Ybarra is, of course, just trying to figure out if he hates black men or white women more.

If only our the Democrats had a way to chose a nominee that didn't involve this superdelegates. Perhaps they could use some system of private ballots. This would let average Democrats (and independents, depending on the state) could vote for the nominee and elect the delegates themselves.

Nah...that'd never work.


James S. Robbins: Keeping the Hillary dream alive!

While most bloggers are offering up their post-mortems of the Clinton campaign, James S. Robbins over at The Corner still holds out hope of the primary fight continuing into the summer:
Why would anyone believe the the Democratic nomination race is over or soon to be? The analysts who are fascinated with mathematical models allocating delegates this way or that are missing the point. This is a political process. The Clinton campaign has netted about 48% of the delegates so far. That keeps her in the game. All she has to do is post a reasonable number of victories in the remaining primaries and caucuses to show she is viable, and that Obama is beatable. And even if the superdelegates start moving his way, that will not be decisive. The superdelegates are only stating their intent; nothing is official until the actual votes are cast, and, as we have seen, superdelegates can change their minds.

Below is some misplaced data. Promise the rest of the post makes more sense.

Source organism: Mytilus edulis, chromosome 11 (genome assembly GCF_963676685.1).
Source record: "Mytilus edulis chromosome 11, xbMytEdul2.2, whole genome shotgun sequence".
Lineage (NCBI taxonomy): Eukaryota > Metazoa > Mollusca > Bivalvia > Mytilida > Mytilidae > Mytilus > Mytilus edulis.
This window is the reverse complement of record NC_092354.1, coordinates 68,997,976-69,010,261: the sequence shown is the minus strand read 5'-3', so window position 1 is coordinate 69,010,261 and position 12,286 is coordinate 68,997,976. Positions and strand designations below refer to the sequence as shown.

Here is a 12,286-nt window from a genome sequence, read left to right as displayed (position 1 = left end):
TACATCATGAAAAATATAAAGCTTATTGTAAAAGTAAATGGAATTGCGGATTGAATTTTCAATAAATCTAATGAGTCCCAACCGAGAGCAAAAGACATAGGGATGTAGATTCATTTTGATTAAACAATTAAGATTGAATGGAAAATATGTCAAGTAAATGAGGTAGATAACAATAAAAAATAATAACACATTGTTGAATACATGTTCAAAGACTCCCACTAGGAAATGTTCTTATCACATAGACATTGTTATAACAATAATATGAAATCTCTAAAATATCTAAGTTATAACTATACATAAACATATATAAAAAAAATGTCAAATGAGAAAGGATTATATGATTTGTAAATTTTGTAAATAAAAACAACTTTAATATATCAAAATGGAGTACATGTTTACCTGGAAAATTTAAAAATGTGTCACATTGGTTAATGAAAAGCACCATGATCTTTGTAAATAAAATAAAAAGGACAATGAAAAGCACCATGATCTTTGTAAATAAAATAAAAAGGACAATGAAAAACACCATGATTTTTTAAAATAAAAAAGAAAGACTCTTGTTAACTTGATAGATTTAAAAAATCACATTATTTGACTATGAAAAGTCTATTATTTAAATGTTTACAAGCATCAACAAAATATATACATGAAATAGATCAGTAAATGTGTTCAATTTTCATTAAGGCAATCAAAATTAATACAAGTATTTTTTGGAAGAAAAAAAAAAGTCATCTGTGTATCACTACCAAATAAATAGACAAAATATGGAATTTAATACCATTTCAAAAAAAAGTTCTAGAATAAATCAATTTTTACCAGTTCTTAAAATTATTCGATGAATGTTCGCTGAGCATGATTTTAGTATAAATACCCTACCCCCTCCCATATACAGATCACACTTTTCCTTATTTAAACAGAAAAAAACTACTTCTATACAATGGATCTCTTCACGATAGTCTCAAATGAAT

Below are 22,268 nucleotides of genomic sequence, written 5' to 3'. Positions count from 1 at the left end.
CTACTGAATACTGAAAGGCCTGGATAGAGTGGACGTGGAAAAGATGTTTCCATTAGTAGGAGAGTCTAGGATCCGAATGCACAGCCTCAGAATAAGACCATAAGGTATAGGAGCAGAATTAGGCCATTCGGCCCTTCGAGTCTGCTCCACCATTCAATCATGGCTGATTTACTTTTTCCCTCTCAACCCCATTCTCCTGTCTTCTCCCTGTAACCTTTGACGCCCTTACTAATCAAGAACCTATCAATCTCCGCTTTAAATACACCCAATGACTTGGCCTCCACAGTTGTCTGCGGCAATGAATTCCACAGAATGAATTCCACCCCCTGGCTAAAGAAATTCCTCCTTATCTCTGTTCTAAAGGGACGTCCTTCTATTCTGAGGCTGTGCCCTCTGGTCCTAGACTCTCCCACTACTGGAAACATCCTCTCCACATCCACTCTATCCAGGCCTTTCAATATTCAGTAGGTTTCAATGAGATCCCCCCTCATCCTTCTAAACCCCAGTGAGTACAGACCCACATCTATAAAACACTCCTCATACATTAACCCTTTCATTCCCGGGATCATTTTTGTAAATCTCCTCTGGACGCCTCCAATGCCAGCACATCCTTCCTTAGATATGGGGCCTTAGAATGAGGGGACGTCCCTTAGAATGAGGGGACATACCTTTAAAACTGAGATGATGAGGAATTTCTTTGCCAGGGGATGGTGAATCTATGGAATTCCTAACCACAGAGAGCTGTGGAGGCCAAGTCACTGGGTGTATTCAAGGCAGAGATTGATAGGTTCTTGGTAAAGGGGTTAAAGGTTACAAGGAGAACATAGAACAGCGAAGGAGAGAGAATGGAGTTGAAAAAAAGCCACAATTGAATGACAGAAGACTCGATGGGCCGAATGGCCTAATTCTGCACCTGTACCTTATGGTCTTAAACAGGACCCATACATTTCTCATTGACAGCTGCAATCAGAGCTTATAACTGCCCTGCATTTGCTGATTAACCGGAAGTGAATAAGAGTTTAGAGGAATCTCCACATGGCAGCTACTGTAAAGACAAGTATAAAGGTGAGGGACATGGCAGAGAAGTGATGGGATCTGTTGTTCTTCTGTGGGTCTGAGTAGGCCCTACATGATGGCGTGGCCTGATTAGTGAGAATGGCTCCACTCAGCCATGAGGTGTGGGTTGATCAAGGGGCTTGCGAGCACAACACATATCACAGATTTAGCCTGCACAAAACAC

Eh. I can't see her actually sticking in until the convention. My prediction: She stays in until the DNC Rules committee meets on May 31. This will allow her to get a couple landslide wins in the West Virginia and Kentucky primaries. She pushes the Rules committee to seat the Florida and Michigan delegates, which the committee does not do (at least in any way that will bring her closer to the nomination). She'll say something about fighting for the people of Michigan and Florida, and that she is leaving the race because of DNC disenfranchisement of Florida and Michigan voters. She'll return to the Senate and become a Teddy Kennedy-like kingmaker.

What could hurt Eric Cantor's chances to lead the House GOP? Turns out it's fiscal responsibility.

Via the HotAir headlines comes this Politico piece detailing how the GOP House leadership could be affected by losses in the fall. One of the main beneficiaries of the inevitable calls for change in leadership will be Rep. Eric Cantor (R-Va.):
The chief deputy whip passed on a chance in 2006 to challenge Blunt. Ever since, Republicans have seen him as the next lawmaker to lead their party. The question: Would he challenge Blunt or go all the way by taking on Boehner?